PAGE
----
In almost all of these design decisions, what keeps me coming back to Hunt year after year is the way it arranges these threats, resources, and systems in the environment and steps back, giving players the agency to decide what to do with them. There’s no artificial force pressuring players into confrontation, and your best performance of an evening might be three kills in a match. Maybe you survive against another team by the skin of your teeth and decide to call it a day. As Fifield points out “there is no shrinking circle, no deathmatch respawn, people aren’t sprinting around,” so you’re free to play the game in a myriad of ways and that means your enemies are wildly unpredictable which keeps things fresh, even after years of playing it.
Yet if there is one vital ingredient Fifield feels an extraction shooter lives or dies by, it’s fairness. Or rather, the lack of it. “You have to embrace that it’s not necessarily fair […] One of us is going to live or die and that might be the person with the better gun or it might be the person with the worse gun.” Hunt’s weapons are much more asymmetrical than its modern-military counterparts, and their quirks, in addition to making selecting your loadouts a risk/reward choice. One of the game’s most expensive rifles is the anachronistic Avtomat, a functionally automatic rifle variant. It’ll cost you over a thousand bucks and yet, when you’re holding one, you often feel more fragile, afraid of losing it to a more careful player wielding a $57 bow.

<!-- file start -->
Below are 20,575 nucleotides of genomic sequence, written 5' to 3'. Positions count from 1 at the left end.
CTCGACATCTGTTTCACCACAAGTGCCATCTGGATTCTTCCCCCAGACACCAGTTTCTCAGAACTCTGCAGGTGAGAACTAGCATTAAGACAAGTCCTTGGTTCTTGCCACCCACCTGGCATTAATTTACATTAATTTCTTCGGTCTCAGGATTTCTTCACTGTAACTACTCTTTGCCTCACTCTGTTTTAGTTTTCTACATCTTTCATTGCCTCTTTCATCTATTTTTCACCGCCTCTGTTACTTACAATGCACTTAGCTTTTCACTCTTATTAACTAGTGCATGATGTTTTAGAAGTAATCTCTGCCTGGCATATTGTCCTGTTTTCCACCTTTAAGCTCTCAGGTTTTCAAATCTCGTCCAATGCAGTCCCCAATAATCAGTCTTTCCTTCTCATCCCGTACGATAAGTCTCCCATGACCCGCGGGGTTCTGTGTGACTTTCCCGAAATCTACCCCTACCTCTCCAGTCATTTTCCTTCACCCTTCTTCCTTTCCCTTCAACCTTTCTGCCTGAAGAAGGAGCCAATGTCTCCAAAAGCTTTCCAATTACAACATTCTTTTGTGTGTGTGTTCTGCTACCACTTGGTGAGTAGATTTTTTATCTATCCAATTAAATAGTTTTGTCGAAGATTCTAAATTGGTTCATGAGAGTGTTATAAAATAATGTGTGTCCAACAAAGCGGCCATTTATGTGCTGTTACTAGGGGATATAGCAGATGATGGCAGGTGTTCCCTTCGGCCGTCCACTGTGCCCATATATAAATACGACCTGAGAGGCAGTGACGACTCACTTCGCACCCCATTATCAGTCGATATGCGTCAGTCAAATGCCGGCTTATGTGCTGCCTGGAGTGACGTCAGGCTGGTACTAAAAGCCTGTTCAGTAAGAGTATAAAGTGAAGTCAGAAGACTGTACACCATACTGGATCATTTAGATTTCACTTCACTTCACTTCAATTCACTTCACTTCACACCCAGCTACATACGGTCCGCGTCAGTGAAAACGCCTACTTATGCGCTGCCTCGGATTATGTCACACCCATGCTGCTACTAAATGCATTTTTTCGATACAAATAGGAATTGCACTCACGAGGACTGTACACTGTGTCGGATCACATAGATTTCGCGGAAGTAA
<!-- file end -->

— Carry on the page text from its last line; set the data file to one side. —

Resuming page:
“We don’t have any body armor, we don’t have shields. Flesh and bone is super vulnerable to a lot of basic weapons and so that lethality, puts at risk all those expensive things you bring in because one headshot and you’re going down.” It’s this vulnerability that makes it all the more meaningful when a lowly “whiteshirt” pulls an expensive Mosin Sniper off the corpse of an experienced and wealthy player.
New Old West